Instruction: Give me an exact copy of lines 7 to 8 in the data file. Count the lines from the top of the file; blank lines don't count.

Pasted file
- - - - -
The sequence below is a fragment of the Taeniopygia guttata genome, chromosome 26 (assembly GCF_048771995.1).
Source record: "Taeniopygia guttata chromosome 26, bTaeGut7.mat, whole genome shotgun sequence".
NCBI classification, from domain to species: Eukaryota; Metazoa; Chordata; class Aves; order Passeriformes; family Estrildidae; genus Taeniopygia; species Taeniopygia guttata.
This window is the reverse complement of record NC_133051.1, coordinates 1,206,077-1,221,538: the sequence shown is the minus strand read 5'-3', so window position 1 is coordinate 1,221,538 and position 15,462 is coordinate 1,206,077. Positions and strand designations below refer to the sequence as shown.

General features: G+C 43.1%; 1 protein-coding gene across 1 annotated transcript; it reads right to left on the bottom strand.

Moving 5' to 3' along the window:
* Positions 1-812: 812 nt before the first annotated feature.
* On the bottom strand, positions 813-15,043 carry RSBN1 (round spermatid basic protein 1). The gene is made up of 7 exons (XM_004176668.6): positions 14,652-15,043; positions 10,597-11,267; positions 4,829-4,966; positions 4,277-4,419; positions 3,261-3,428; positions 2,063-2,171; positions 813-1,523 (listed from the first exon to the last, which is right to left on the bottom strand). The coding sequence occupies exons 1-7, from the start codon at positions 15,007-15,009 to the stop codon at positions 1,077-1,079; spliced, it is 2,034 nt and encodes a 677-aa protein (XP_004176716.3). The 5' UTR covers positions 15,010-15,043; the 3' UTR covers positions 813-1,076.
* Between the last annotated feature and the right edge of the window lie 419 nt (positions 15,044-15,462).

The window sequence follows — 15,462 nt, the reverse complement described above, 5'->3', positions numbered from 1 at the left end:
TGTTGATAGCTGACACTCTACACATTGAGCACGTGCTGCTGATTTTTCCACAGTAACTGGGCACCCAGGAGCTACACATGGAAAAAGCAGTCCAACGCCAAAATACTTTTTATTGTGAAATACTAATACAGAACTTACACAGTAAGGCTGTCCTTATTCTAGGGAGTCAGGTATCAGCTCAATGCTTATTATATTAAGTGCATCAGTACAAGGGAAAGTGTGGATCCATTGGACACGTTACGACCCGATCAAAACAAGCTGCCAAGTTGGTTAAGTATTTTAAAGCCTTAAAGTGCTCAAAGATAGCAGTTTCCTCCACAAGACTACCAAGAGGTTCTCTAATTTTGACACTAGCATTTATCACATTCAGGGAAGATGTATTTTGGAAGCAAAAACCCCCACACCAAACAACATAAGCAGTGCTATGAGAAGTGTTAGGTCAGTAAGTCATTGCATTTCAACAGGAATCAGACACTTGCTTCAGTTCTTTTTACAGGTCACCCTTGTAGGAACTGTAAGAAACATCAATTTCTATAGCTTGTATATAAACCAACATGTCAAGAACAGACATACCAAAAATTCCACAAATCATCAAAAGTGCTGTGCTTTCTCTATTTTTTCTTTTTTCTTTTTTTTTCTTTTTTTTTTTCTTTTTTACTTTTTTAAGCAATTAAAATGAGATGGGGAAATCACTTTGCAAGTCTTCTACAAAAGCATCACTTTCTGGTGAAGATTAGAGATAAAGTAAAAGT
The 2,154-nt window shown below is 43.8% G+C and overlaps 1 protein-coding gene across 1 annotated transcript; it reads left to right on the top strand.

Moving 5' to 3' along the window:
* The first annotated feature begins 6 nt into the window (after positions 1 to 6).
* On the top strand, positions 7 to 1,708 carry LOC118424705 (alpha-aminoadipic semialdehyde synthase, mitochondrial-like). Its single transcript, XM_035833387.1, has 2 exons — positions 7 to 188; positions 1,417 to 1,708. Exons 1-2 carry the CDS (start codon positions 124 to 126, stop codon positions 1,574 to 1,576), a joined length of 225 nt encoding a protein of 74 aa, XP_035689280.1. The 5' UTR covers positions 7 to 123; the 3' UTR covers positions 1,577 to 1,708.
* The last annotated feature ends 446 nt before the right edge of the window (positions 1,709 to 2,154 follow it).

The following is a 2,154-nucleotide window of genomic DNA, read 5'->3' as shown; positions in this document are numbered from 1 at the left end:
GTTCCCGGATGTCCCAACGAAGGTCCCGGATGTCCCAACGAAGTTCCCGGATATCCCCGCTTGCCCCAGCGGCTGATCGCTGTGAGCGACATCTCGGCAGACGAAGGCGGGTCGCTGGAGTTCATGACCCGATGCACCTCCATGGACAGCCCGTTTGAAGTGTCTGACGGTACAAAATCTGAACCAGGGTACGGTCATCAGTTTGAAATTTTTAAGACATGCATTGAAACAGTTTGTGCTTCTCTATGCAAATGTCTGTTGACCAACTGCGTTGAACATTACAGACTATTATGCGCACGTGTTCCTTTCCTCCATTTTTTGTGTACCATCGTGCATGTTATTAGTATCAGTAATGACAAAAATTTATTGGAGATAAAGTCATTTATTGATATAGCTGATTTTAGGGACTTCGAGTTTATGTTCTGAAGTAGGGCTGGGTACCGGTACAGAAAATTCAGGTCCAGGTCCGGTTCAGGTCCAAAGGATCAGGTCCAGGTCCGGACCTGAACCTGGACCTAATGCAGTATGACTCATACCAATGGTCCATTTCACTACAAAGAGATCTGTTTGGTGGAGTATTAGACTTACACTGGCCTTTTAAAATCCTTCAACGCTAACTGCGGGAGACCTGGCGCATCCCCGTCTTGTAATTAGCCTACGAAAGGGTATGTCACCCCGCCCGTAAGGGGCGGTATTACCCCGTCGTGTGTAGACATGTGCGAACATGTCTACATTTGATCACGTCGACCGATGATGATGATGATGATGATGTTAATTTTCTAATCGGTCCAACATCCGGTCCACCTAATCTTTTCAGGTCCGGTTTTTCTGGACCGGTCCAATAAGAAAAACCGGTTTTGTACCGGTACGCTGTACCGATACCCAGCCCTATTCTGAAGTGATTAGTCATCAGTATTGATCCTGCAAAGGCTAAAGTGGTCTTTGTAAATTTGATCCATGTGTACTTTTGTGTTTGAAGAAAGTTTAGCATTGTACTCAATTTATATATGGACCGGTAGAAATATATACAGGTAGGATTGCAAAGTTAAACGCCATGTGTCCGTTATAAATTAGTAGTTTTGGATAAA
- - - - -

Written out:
* Positions 1-812: 812 nt before the first annotated feature.
* On the bottom strand, positions 813-15,043 carry RSBN1 (round spermatid basic protein 1). The gene is made up of 7 exons (XM_004176668.6): positions 14,652-15,043; positions 10,597-11,267; positions 4,829-4,966; positions 4,277-4,419; positions 3,261-3,428; positions 2,063-2,171; positions 813-1,523 (listed from the first exon to the last, which is right to left on the bottom strand). The coding sequence occupies exons 1-7, from the start codon at positions 15,007-15,009 to the stop codon at positions 1,077-1,079; spliced, it is 2,034 nt and encodes a 677-aa protein (XP_004176716.3). The 5' UTR covers positions 15,010-15,043; the 3' UTR covers positions 813-1,076.